Advertisement

Hagerstown city officials weigh pros and cons of multiuse stadium sites as presented in report

April 16, 2013|By DON AINES | dona@herald-mail.com

A new Ripken Design study, analyzing alternative sites for a multiuse stadium, was in the hands of the Hagerstown City Council and mayor at Tuesday’s council meeting, and on the city’s website.

The supplemental study examines the pros and cons of the downtown site the city council and former mayor Robert E. Bruchey II promoted last year, as well as the former Washington County Hospital site and two concepts in the area of the existing Municipal Stadium.

“My personal preference is adjacent to the present site” of Municipal Stadium, Councilman Donald Munson said. “I think the stadium study comes down more on the side of the hospital site.”

“I’m willing to support either of those sites if it keeps a baseball team in Washington County,” Munson said.

The study will be discussed Tuesday at a council workshop, Mayor David S. Gysberts said.

“At a projected cost of $30 million, the facility represents a substantial influx of spending into the local economy,” the report said. About $21 million of that cost will be spent locally, the report said.

The 6.8-acre downtown site would have the benefits of a proposed new parking deck, aiding downtown redevelopment efforts and is walkable to downtown “points of interest,” the report said. On the downside, there would be limited on-site parking, objections from nearby residents and landowners, and increased downtown traffic.

The hospital site is the smallest at 6.5 acres and, being on top of a hill and hospital rubble, it presents challenges that could add to its cost, the report said. It also does not have room for on-site parking, the report said.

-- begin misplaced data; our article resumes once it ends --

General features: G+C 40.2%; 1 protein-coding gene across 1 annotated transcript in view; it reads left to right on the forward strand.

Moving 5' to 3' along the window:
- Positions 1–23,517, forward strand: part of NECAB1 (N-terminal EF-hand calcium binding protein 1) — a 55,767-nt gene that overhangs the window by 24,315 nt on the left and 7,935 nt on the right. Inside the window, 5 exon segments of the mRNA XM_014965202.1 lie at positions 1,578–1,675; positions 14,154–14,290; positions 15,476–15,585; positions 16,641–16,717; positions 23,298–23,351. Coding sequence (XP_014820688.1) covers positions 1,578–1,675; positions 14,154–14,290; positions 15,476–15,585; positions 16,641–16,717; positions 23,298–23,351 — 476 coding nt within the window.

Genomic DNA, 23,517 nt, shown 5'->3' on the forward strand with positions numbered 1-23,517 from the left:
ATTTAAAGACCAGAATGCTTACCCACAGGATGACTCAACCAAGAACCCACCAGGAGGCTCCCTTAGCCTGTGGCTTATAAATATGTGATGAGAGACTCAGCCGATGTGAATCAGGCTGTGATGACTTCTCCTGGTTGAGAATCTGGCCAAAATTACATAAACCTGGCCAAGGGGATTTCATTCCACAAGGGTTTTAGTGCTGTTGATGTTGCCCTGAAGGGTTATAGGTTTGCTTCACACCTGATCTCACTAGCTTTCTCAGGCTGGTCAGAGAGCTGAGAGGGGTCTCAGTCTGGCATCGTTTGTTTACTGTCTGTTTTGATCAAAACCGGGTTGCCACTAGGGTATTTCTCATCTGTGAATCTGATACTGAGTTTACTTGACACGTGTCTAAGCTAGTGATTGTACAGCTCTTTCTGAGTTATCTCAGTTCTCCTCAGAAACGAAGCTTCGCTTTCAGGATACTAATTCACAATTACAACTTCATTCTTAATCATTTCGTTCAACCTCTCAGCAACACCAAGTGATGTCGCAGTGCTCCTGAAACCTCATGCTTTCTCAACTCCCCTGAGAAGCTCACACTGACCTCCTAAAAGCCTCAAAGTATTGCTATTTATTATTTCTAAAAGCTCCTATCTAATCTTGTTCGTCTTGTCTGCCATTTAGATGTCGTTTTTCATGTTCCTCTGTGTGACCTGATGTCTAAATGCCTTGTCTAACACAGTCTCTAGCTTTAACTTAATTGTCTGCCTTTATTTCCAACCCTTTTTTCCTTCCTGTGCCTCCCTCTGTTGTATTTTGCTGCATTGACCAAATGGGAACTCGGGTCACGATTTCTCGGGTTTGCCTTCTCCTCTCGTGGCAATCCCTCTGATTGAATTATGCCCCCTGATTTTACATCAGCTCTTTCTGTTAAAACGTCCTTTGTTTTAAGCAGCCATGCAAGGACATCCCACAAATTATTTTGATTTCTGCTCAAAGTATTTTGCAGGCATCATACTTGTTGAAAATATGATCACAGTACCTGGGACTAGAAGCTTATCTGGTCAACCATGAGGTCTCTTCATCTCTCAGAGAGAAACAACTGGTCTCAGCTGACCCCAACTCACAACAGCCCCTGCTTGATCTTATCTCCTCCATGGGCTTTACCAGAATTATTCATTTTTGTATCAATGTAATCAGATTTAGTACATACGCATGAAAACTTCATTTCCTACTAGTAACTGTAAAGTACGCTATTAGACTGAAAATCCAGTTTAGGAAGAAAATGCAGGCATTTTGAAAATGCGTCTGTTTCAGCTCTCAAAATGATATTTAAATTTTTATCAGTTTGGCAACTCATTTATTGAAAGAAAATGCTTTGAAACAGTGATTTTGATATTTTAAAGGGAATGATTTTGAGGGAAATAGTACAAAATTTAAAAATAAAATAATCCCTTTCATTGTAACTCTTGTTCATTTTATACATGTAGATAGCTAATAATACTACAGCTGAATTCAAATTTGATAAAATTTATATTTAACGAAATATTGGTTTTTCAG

However, it could create a “destination environment in the spirit of Wrigleyville or Yawkey Way,” referring to the commercial areas around Chicago’s Wrigley Field and Boston’s Fenway Park, respectively, the report said. Off-site parking is accessible and it could spur development in that part of town, it said.

Concept A for the area of Municipal Stadium expands its footprint across Town Run, and increases acreage from the current 9.9 acres to 15.3 acres, the report said. Concept B creates a 19.4-acre site, extends into Hager Park and uses the present stadium site for parking, the report said.

Concept A’s pros include the surrounding area being accustomed to frequent events, a history of baseball in that area and enhanced visitor amenities such as on-site deck parking, the report said.

The cons include having the Suns play elsewhere during construction and possible cost escalation associated with building over Town Run, the report said. Building there might not do much to raise the values of surrounding properties, the report said.

Concept B avoids building over Town Run and the Suns would not be displaced, the report said. The plan might also generate citizen objections to taking part of Hager Park, and requires purchasing several properties, it said.

The topographical and rubble issues at the hospital site concerned Councilman Kristin Aleshire, and he said he would not use public money to buy the downtown site because an environmental study showed levels of certain contaminants well above Maryland Department of the Environment standards.

Dealing with Town Run near the Municipal Stadium site was another concern, Aleshire said.

“At the end of the day, for me, the pivotal issue is cost,” Aleshire said. The city has to present citizens with an estimate of the project’s price tag, detailing local, county, state and private contributions, that does not escalate over time, he said.

Council members Penny Nigh, Martin Brubaker and Lewis C. Metzner declined to comment on the study until next Tuesday’s meeting.

The plan can be accessed at www.hagerstownmd.org.

Advertisement
The Herald-Mail Articles
|
|
|